Elvis is integrating. This time around it's with InDesign as WoodWing's Elvis DAM 4.0 is being integrated with 1io’s one2edit 3.8, combining the digital asset management tool with the application designed to streamline workflows of documents created in Adobe’s InDesign.
In their announcement this week, the companies pointed to the growing need for feeding a large number of channels without busting budgets. Doing so, they said, requires an orchestrated workflow, intelligent digital asset management and collaborative editing among teams, all of which could involve multiple languages and market-specific modifications.
Localized for Markets
1io CEO Markus Kuhnert noted in a statement that both companies “have the same objectives in product development,” in that they both focus on “powerful, easy-to-use, scalable yet affordable solutions” to challenges in publishing and marketing communications.
With the Web application one2edit, creative and marketing team members can collaborate on Adobe InDesign layouts, which often have to be localized for given markets. Team members can review, edit or approve InDesign layouts in a Web browser, without having to learn InDesign.
Similarly, Elvis DAM allows users to find, select and share media assets. The companies said that the integration will now allow one2edit users to browse, search, retrieve and store assets in Elvis from within one2edit so that, for instance, photos for use in an InDesign document that are required for a given market can be selected and made available. Additionally, the integration enables DAM capabilities in Web-based brand management portals, when the one2edit editor has been implemented inside a portal.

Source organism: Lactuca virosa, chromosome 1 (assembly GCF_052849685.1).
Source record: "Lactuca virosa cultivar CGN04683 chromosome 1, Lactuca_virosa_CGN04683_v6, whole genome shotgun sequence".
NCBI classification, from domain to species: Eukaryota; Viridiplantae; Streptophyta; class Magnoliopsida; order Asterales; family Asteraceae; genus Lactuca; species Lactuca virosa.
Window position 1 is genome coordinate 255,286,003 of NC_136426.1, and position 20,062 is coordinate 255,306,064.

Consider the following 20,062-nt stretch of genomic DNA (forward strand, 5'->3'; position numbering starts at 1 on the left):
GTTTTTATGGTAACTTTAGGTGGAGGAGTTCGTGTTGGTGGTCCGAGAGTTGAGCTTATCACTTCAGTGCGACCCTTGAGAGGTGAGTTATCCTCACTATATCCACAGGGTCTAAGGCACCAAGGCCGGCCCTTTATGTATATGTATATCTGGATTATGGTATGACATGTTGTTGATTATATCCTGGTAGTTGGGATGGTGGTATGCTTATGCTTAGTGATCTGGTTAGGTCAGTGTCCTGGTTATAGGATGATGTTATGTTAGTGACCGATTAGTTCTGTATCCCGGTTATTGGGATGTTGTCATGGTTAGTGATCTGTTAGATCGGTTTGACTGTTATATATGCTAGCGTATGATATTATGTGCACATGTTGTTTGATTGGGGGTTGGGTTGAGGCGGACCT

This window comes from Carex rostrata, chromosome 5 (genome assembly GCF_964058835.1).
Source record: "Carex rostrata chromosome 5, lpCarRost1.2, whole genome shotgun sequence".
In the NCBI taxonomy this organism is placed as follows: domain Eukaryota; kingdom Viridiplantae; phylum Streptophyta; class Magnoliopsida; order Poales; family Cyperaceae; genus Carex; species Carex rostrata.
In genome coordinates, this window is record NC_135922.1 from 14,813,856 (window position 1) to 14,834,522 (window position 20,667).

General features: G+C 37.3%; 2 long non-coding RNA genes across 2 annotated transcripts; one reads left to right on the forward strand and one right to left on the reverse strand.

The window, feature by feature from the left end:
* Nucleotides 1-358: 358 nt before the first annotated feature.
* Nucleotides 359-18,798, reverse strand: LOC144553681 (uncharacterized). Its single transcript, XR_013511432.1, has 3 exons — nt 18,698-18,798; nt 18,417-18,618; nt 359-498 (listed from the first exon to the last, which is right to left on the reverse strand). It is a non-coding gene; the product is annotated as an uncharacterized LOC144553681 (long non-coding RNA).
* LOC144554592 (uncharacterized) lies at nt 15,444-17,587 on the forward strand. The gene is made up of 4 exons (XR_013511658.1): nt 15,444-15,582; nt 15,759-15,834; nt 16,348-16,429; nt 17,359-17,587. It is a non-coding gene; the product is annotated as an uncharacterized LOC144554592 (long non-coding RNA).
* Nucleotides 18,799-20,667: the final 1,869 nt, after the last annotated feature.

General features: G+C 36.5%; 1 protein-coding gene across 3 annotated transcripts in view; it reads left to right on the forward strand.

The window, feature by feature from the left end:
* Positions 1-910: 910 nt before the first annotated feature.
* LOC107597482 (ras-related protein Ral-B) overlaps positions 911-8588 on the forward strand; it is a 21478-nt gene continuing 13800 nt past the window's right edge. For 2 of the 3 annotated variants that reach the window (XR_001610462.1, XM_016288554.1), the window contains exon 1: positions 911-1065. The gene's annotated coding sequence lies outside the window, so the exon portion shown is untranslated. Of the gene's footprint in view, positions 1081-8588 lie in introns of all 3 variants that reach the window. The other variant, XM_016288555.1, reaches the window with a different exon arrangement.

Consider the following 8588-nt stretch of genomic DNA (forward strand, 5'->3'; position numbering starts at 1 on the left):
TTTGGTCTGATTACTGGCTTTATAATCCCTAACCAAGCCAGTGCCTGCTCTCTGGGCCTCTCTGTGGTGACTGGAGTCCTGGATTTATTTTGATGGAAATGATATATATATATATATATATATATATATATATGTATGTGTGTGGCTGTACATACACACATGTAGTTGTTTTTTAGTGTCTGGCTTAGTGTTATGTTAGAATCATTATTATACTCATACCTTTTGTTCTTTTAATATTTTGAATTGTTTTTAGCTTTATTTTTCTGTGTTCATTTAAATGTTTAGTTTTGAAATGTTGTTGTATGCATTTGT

In April, WoodWing released version 4.0 of Elvis, featuring an enhanced integration of the DAM software with the editorial management application, Content Station, in its flagship Enterprise publishing solution.
The Netherlands-based WoodWing bought Dutchsoftware in October 2012, acquiring the Elvis product. WoodWing had already been selling Enterprise with Elvis, and, after the acquisition, promised it would “further blend digital asset management and multi-channel publishing.”